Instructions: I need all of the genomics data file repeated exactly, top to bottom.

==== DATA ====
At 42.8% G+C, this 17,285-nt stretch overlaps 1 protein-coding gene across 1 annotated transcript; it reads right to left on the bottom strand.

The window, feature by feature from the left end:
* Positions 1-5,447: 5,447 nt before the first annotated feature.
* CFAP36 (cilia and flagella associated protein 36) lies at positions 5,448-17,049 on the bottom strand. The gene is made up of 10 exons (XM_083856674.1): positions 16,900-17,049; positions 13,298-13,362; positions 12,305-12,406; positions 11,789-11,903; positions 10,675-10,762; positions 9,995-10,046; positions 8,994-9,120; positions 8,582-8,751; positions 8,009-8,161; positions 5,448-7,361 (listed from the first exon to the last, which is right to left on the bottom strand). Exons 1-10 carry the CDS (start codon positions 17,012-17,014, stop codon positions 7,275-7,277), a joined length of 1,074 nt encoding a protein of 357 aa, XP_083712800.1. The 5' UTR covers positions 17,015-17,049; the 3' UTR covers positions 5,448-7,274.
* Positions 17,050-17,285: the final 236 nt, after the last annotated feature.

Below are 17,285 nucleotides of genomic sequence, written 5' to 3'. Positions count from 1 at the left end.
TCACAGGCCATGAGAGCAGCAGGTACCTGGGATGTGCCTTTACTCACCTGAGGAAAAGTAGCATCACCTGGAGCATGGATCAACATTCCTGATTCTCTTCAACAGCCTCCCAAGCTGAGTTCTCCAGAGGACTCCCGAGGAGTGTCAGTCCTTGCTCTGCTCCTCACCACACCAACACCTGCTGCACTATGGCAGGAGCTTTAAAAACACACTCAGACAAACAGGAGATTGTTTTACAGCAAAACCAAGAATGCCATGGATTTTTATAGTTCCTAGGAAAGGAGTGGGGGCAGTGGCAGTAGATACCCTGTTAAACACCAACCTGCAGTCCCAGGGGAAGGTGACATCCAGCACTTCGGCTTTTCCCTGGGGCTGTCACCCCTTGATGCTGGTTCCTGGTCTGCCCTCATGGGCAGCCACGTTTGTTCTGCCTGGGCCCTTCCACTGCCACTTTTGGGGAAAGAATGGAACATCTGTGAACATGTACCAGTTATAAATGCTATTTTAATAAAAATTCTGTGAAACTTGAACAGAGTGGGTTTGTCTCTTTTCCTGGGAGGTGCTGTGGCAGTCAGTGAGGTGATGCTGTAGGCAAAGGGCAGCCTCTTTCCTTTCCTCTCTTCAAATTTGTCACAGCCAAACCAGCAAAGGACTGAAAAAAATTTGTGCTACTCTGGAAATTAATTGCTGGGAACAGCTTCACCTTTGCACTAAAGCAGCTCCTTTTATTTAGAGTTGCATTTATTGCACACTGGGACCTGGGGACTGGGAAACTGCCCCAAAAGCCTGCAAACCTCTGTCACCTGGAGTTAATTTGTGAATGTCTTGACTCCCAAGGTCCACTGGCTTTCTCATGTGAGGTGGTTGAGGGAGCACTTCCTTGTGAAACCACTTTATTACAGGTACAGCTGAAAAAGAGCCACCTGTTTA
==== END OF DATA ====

At 42.8% G+C, this 17,285-nt stretch overlaps 1 protein-coding gene across 1 annotated transcript; it reads right to left on the bottom strand.

The window, feature by feature from the left end:
* Positions 1-5,447: 5,447 nt before the first annotated feature.
* CFAP36 (cilia and flagella associated protein 36) lies at positions 5,448-17,049 on the bottom strand. The gene is made up of 10 exons (XM_083856674.1): positions 16,900-17,049; positions 13,298-13,362; positions 12,305-12,406; positions 11,789-11,903; positions 10,675-10,762; positions 9,995-10,046; positions 8,994-9,120; positions 8,582-8,751; positions 8,009-8,161; positions 5,448-7,361 (listed from the first exon to the last, which is right to left on the bottom strand). Exons 1-10 carry the CDS (start codon positions 17,012-17,014, stop codon positions 7,275-7,277), a joined length of 1,074 nt encoding a protein of 357 aa, XP_083712800.1. The 5' UTR covers positions 17,015-17,049; the 3' UTR covers positions 5,448-7,274.
* Positions 17,050-17,285: the final 236 nt, after the last annotated feature.

Below are 17,285 nucleotides of genomic sequence, written 5' to 3'. Positions count from 1 at the left end.
TCACAGGCCATGAGAGCAGCAGGTACCTGGGATGTGCCTTTACTCACCTGAGGAAAAGTAGCATCACCTGGAGCATGGATCAACATTCCTGATTCTCTTCAACAGCCTCCCAAGCTGAGTTCTCCAGAGGACTCCCGAGGAGTGTCAGTCCTTGCTCTGCTCCTCACCACACCAACACCTGCTGCACTATGGCAGGAGCTTTAAAAACACACTCAGACAAACAGGAGATTGTTTTACAGCAAAACCAAGAATGCCATGGATTTTTATAGTTCCTAGGAAAGGAGTGGGGGCAGTGGCAGTAGATACCCTGTTAAACACCAACCTGCAGTCCCAGGGGAAGGTGACATCCAGCACTTCGGCTTTTCCCTGGGGCTGTCACCCCTTGATGCTGGTTCCTGGTCTGCCCTCATGGGCAGCCACGTTTGTTCTGCCTGGGCCCTTCCACTGCCACTTTTGGGGAAAGAATGGAACATCTGTGAACATGTACCAGTTATAAATGCTATTTTAATAAAAATTCTGTGAAACTTGAACAGAGTGGGTTTGTCTCTTTTCCTGGGAGGTGCTGTGGCAGTCAGTGAGGTGATGCTGTAGGCAAAGGGCAGCCTCTTTCCTTTCCTCTCTTCAAATTTGTCACAGCCAAACCAGCAAAGGACTGAAAAAAATTTGTGCTACTCTGGAAATTAATTGCTGGGAACAGCTTCACCTTTGCACTAAAGCAGCTCCTTTTATTTAGAGTTGCATTTATTGCACACTGGGACCTGGGGACTGGGAAACTGCCCCAAAAGCCTGCAAACCTCTGTCACCTGGAGTTAATTTGTGAATGTCTTGACTCCCAAGGTCCACTGGCTTTCTCATGTGAGGTGGTTGAGGGAGCACTTCCTTGTGAAACCACTTTATTACAGGTACAGCTGAAAAAGAGCCACCTGTTTA